Ogunbiyi, who sat on the apex court’s bench for close to six years, from July 2012 to February 2018, gave an insight into how the preference given to   political cases deprived other deserving categories of appeals the audience of the Supreme Court.

Suggesting a solution to the lopsidedness, she opined that the some political appeals should no longer be allowed to get to the Supreme Court.

She said, “In my view, however, the workload in the Supreme Court could be made less overwhelming.

“In this direction, I would suggest that there is a need to review the category of political cases that should come to the Supreme Court.

“Regular cases are relegated to the background to the advantage of political cases.

“This has occasioned inevitable delay in dispensation of justice.”

Speaking with this reporter, a prominent Senior Advocate of Nigeria, Mr. Femi Falana, lamented the burden political cases constituted for the Supreme Court.

Until the amendment to the Nigerian Constitution in 2011, governorship election disputes used to terminate at the level of the Court of Appeal.

But Falana believed that the intervention of the Supreme Court had created more problem than the solution it was meant to bring – resolution of the conflicting judgments of the panels of the Court of Appeals on the governorship election cases from different states.

‘Come-today-come-tomorrow courts’ unaffordable to the common man

A serving Justice of the Court of Appeal, Justice Emmanuel Agim, while speaking in Enugu, Enugu State, South-East Nigeria, on December 1, 2014, painted a picture of the excruciating pains justice-seeking ordinary Nigerians suffer.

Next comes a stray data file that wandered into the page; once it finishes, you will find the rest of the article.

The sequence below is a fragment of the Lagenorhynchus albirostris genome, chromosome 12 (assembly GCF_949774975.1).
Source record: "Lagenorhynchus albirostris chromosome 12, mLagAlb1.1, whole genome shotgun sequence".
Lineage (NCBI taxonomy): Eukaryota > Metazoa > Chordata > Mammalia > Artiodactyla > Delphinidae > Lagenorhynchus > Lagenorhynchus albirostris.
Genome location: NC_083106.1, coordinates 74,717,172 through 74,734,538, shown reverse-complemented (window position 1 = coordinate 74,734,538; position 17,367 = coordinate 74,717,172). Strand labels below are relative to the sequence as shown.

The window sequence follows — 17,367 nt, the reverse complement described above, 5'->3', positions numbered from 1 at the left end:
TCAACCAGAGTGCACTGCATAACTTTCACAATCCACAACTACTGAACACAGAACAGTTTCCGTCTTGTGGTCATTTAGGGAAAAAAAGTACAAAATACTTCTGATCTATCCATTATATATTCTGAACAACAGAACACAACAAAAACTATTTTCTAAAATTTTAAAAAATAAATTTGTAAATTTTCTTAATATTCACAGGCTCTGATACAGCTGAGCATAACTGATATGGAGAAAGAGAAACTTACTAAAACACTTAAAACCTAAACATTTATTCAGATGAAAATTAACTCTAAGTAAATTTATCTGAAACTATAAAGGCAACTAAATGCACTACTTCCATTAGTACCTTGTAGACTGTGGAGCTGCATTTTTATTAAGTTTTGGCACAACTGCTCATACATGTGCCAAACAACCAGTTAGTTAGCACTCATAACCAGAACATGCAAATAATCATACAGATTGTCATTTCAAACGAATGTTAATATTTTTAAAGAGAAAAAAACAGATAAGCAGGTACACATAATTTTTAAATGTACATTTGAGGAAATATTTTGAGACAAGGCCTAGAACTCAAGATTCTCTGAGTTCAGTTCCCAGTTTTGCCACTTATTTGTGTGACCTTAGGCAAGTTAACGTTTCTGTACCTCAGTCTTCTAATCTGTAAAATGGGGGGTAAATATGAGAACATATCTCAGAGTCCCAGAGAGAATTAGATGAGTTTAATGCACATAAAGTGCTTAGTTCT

Agim, in his address at the event marking the opening ceremony of the 2014 Law Week of the Enugu branch of the Nigerian Bar Association, said “the common man” could not afford the Nigeria’s “come-today-come-tomorrow courts”.

For a man who had at various times, served as a Justice of the Supreme Court of Swaziland, the Chief Justice of The Gambia, and Adjunct Professor of Law at the University of The Gambia, “justice delayed is worse than justice denied”.

He said “delay” suffered by cases in courts “renders the trial unfair, defeats access to justice, increases the cost of seeking justice, reduces the quality of justice in the final verdict or renders it meaningless.”

He added that it “dims  the hope of the common man in court and exposes him to the option of a secondary victimisation suffering his primary or initial victimisation in silence without challenge as he or she cannot afford the expense of ‘come-today-come-tomorrow’ courts as the adjournment and delayed processes of our courts are commonly described.”

His concerns are strengthened by a more scathing verdict which a former Justice of the Supreme Court of Nigeria, the late Justice Niki Tobi (retd.), passed on the Nigeria’s justice delivery system as far back as January 2004.

Agim, in his speech at the NBA event in Enugu, quoted a part of a judgment delivered by the late Justice Tobi in the case of Aiguoreghian V. The State, wherein the former Justice of the apex court described the Nigeria’s justice delivery system as “scandalous, wicked and cruel”.